Introducing the "for" loop
On Sun, 8 Oct 2017 03:58 am, Terry Reedy wrote:
> No built-in function is an instance of FunctionType
> >>> isinstance(compile, FunctionType)
Ah yes, thanks Terry, I forgot that builtin functions have a distinct type.
> FunctionType == function defined by def statement or lambda expression.
> These are a subset of functions defined by Python code.
>> It is this last sense (an instance of FunctionType) which people are
>> thinking of when they state that range is not a function.
> Unless one means 'function defined by def or class', excluding all
> functions defined in the interpreter implementation language, which can
> change as modules are recoded one way or the other, and some functions
> defined in Python, FunctionType is too narrow.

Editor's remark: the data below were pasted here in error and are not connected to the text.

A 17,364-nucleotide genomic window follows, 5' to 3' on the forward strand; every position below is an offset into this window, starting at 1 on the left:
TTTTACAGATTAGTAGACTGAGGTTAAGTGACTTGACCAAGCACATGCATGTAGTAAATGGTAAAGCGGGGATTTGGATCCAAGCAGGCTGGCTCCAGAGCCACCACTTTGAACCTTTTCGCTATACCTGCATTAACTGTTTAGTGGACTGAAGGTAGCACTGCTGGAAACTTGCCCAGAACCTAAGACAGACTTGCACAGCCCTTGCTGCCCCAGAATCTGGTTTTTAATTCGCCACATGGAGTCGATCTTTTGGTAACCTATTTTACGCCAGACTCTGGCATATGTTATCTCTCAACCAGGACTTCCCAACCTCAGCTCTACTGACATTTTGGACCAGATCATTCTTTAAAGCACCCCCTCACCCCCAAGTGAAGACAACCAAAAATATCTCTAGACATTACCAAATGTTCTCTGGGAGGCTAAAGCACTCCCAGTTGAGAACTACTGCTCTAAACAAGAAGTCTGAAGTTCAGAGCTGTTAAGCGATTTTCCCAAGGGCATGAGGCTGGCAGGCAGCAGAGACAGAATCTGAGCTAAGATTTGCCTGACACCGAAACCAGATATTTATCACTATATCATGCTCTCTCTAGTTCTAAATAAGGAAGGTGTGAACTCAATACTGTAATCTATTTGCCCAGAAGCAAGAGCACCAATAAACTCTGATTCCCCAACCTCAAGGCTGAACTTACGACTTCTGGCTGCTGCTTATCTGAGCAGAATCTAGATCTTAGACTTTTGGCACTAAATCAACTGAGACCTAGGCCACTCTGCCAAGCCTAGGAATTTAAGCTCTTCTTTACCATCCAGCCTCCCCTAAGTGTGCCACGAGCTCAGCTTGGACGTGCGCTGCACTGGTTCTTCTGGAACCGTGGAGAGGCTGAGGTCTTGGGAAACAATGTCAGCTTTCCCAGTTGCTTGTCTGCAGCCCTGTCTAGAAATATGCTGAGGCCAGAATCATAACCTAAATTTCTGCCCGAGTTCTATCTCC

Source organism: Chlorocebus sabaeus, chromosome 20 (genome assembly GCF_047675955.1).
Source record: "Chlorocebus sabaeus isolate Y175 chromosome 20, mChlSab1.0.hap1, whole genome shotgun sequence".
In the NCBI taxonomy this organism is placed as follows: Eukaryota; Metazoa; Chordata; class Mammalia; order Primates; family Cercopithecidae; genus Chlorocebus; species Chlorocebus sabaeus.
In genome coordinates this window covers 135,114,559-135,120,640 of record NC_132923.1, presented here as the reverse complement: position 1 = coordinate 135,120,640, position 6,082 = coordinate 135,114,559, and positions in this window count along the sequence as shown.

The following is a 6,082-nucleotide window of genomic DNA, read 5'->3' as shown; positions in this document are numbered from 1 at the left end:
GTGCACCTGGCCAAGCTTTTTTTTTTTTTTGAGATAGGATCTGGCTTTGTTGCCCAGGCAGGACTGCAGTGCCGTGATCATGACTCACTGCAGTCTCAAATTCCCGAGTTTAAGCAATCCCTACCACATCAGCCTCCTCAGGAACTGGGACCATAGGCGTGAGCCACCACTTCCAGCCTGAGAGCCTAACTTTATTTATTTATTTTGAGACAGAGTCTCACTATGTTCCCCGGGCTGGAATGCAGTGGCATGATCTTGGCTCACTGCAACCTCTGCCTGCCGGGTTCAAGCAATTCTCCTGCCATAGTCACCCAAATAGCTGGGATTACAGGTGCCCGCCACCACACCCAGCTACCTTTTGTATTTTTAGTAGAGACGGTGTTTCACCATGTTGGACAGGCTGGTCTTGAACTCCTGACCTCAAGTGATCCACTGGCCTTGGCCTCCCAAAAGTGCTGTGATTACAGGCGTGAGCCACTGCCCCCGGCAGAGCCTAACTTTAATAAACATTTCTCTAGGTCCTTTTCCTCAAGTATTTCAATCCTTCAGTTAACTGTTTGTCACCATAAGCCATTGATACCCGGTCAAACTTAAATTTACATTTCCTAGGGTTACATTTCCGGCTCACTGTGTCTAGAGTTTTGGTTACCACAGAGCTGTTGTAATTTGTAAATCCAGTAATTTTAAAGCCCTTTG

Yes, I forgot about the other ways functions can be created, such as partial
objects and builtins and callable instances. (C++ calls them functors.)
However, people often distinguish between functions and methods, since methods
carry their own implicit state ("self") and traditionally functions don't.
But of course the line between them is blurred:
- closures (a kind of function) do carry implicit state;
- static methods in Python (a kind of method) don't carry implicit state.
> I have the impression that classes being functions is somewhat peculiar
> to Python but I have not been exposed to enough OOP languages to know.
Many languages use function call syntax MyClass(args) (or something quite
close to function call syntax) for instantiating a class. In the sense that a
function is defined by the use of function call syntax, then classes are
But in the sense that in some languages functions are values but classes are
not (e.g. Java), then classes should be considered distinct from functions.
As always, it depends on what you mean by function.
?Cheer up,? they said, ?things could be worse.? So I cheered up, and sure
enough, things got worse.